World digital government leaders meeting in Wellington for the Digital Ministerial Summit have set up a digital rights working group, with New Zealand to lead the work. Government Digital Services Minister Clare Curran says the group wants to create a digital environment that is consistent with human rights and protections. “Changes and shifts in how we operate in the digital environment are creating opportunities, risks and challenges for people online, with significant impacts on societies and economies across the world,” Ms Curran says. “New Zealand will lead the work and, together with the other members of the digital nations group, work together to create a multi-national framework for digital rights. “I’ll work across my portfolios and with a number of my other colleagues to develop a fully citizen-centric approach.” “At the heart of all the work we do are our people and they must feel protected online. “I want to thank my counterparts for coming all the way to New Zealand to be part of this inspiring week and I look forward to getting into the work we need to do to make sure all our citizens are thriving in a digital world." Clare Curran says she is delighted two new countries have joined the digital nations group, taking it from the D5 to the D7. “Expanding the D5 membership ensures we remain a resilient, relevant and strong forum for practical collaboration and sharing insights and best practice which will help us achieve our ambitions in our own countries and collectively build a stronger digital world. "By signing the D7 charter, Canada and Uruguay join the world’s most digitally-advanced governments in a common mission to harness digital technology to improve the lives of our citizens. " The D5 nations have met every year since 2014 with this year the first time New Zealand has been host. Israel now takes over from New Zealand as the Chair of the new D7 group.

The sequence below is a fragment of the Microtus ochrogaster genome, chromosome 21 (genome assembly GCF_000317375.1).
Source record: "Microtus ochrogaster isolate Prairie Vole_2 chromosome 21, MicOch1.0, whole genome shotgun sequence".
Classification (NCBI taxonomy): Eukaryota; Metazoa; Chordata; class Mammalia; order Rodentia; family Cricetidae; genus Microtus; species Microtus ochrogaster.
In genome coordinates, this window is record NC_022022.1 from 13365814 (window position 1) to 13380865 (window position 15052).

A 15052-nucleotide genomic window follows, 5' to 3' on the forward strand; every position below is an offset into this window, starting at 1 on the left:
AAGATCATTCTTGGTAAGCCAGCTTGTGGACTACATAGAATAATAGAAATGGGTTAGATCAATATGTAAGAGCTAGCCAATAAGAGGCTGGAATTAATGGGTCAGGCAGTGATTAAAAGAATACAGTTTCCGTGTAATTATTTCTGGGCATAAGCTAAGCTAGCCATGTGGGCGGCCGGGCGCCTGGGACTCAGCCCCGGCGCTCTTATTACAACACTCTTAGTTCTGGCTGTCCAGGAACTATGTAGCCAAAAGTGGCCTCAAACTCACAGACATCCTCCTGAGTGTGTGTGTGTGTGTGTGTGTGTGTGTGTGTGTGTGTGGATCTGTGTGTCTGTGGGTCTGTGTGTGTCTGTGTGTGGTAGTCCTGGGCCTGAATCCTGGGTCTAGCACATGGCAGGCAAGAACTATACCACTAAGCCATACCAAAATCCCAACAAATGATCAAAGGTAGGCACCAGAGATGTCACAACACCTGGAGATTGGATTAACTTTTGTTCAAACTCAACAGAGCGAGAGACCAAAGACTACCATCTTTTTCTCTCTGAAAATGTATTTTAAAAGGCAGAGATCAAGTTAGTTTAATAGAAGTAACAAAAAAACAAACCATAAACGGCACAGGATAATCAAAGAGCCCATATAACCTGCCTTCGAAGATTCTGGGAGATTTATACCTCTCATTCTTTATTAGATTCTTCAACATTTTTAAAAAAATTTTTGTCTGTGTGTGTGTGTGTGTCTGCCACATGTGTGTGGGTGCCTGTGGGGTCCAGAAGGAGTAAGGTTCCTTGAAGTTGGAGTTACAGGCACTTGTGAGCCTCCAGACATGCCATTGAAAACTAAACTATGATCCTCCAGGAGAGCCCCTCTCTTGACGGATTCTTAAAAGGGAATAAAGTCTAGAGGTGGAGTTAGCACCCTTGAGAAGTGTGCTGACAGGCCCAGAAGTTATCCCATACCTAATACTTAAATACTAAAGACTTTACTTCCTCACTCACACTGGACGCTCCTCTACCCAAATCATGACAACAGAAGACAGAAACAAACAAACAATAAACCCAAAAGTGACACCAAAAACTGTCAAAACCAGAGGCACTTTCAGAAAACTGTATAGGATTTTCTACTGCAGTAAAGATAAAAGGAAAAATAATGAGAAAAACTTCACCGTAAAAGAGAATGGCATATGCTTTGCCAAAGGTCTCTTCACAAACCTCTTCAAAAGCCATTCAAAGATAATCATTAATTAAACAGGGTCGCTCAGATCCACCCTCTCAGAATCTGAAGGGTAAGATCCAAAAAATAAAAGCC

/////////////////////////////////////////// Modified Tertiary Education Bill passes 2nd reading
The Education (Tertiary Education and Other Matters) Amendment Bill has been redrafted to better reflect the views of submitters and remove unfair distortions included by the previous government, Education Minister Chris Hipkins says. “The changes represent this Government’s view of what’s needed for a better and fairer tertiary sector, where the differences between public, private and community providers are clearer and more consistent,” Mr Hipkins said. The Bill unanimously passed its second reading this afternoon. It is scheduled to go to the Committee of the Whole next week. “The reworked Bill revokes the previous proposal that private tertiary providers should, by law, receive the same funding rate as public providers. This would have unnecessarily tied the government of the day’s hands,” Mr Hipkins said. “It also sets up a new type of private training establishment (PTE) called a Community Tertiary Education Provider (CTEP). “CTEPs are not-for-profit community groups providing tertiary education for the public good. This change will allow the public to distinguish them from for-profit providers.” “The new CTEP replaces the previous proposal in the Bill to rename PTEs as ‘independent tertiary establishments’, a loaded term that reflected the previous government’s dismissive attitude to public education provision. “The third significant change is to allow for wānanga to apply to use what are called ‘protected terms’, such as university or polytechnic. PTEs can already do it so it is only fair that wānanga can too. This was also the view of the previous government. “It is important to note however that there is a tough test for applicants to use one of these terms. As part of this process, the Minister of Education will have to consult and consider the national interest,” Mr Hipkins said. The Select Committee has also recommended that all other amendments proceed, some with minor changes. These include: higher penalties for falsifying tertiary student records giving agencies more tools to monitor performance in tertiary organisations, to set conditions on funding, and to impose higher penalties for breaches giving domestic students the same rights as international students when seeking refunds for enrolments in PTE short courses.